- The WiFi client correctly verifies the AP’s certificate.
- The WiFi client uses computer credentials (uncrackable) instead of your username and password.
- The WiFi client uses a certificate as authentication method.
- The WiFi client is a mobile (the default method is without any password encryption - GTC).
How to use it? Link to heading
There are several ways to execute this attack. One method involves using hostapd manually. Another involves using the original eaphammer tool, but adding a with a white space at the end. The last method involves using a modified version of eaphammer that adds a space, a
\t, or a
Using the attack with hostapd Link to heading
This attack is very easy to perform by modifying an existing hostapd (or hostapd-wpe) file. To do this simply comment out the
ssid line and add the following 2 lines including the character to use. The best options for Windows are
\n. The first option adds a space and the second a new line.
Below you can see the ESSID wifi-corp with a space at the end.
This attack is relatively simple to execute by modifying an existing hostapd (or hostapd-wpe) file. To do so, one must comment out the
ssid line, replace it with a ssid2 and enable the utf8_ssid flag. The recommended options for Windows are
\n. The former adds a space, while the latter adds a new line.
#ssid=wifi-corp ssid2=P"wifi-AP\x20" utf8_ssid=1
Displayed below is the ESSID "wifi-AP " with a space appended to the end.
Below, you can observe the appearance of the Access Point (AP) in a Windows client.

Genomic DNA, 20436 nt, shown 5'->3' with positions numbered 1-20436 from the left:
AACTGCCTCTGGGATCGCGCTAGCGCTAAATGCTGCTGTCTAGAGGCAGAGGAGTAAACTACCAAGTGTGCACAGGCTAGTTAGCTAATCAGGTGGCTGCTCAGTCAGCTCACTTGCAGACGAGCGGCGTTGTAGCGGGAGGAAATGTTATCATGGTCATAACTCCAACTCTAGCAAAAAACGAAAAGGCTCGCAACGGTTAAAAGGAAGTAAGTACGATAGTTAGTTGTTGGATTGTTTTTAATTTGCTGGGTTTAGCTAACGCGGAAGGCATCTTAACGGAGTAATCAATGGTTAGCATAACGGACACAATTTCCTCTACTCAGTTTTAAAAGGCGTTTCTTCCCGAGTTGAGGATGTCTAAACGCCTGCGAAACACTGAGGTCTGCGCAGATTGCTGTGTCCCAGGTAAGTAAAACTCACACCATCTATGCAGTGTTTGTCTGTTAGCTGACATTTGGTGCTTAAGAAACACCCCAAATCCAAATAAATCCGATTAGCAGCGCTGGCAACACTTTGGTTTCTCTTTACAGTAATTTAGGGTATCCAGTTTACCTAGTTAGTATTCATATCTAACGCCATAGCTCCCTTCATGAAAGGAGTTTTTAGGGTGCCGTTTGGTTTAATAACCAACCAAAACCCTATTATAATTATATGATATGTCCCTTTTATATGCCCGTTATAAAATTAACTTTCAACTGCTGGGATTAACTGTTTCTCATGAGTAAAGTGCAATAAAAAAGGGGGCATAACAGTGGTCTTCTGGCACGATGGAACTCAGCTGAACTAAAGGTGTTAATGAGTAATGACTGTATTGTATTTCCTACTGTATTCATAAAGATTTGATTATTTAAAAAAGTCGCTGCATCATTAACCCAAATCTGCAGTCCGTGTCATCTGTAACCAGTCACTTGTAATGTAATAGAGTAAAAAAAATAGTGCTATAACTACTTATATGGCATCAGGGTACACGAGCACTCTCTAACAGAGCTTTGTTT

As you can see after the ESSID there are 2 spaces.
The next screenshot displays the real AP in the same scenario.
Both APs are practically indistinguishable.
Additionally we can see how the ESSID looks like from Android and Linux (NetworkManager).
- Linux (NetworkManager):
Finally, you can see the options to add a tab at the end and an intro in a Windows client.
Table of all characters tested and whether they work or give errors.
||✔||Add a space after ESSID|
||✔||Add tab after ESSID|
||✔||Add new line after ESSID|
||✔||Add new line after ESSID|
||✘||Not detected by Windows|
||✘||Print the a char|
||✘||Print the b char|
||✘||Print the v char|
||✘||Print the f char|
||✘||Not detected by Windows|
You can use the corresponding code in UTF8, for example:
\x09 wich same as
Using the attack with original Eaphammer (only white space) Link to heading
For this attack method we can use Eaphammer by default by adding a space at the end of the ESSID using quotation marks. As you can see in the following line.
python3 ./eaphammer -i wlan0 --auth wpa-eap --essid "wifi-AP " --creds --negotiate balanced
Using the attack with eaphammer modification (space, new line or tab) Link to heading
To make this attack easier I have modified Eaphammer to add a new
--stripping parameter which adds a char after the ESSID, the options are
\x20. If only one space is required, the same method can be used with the original program. An example using the
--stripping '\r' parameter is shown below.
python3 ./eaphammer -i wlan0 --auth wpa-eap --essid wifi-AP --creds --negotiate balanced --essid-stripping '\r'
This creates the AP using
\r after the ESSID.
This version of eaphammer can be found on my GitHub. In addition to this change I have also fixed the hostile portal to run Responder correctly.
How to protect yourself? Link to heading
To protect yourself from this type of attack, it is advisable to check the access points to which you connect. The most important point to avoid ESSID Stripping is to verify if the name of the AP appears more than once in the list of WiFi networks to which we connect, this is a clear indication that there is a RogueAP against the network. In case this happens, it is possible to compare the ESSIDs of both looking for spaces or intros that should not be there.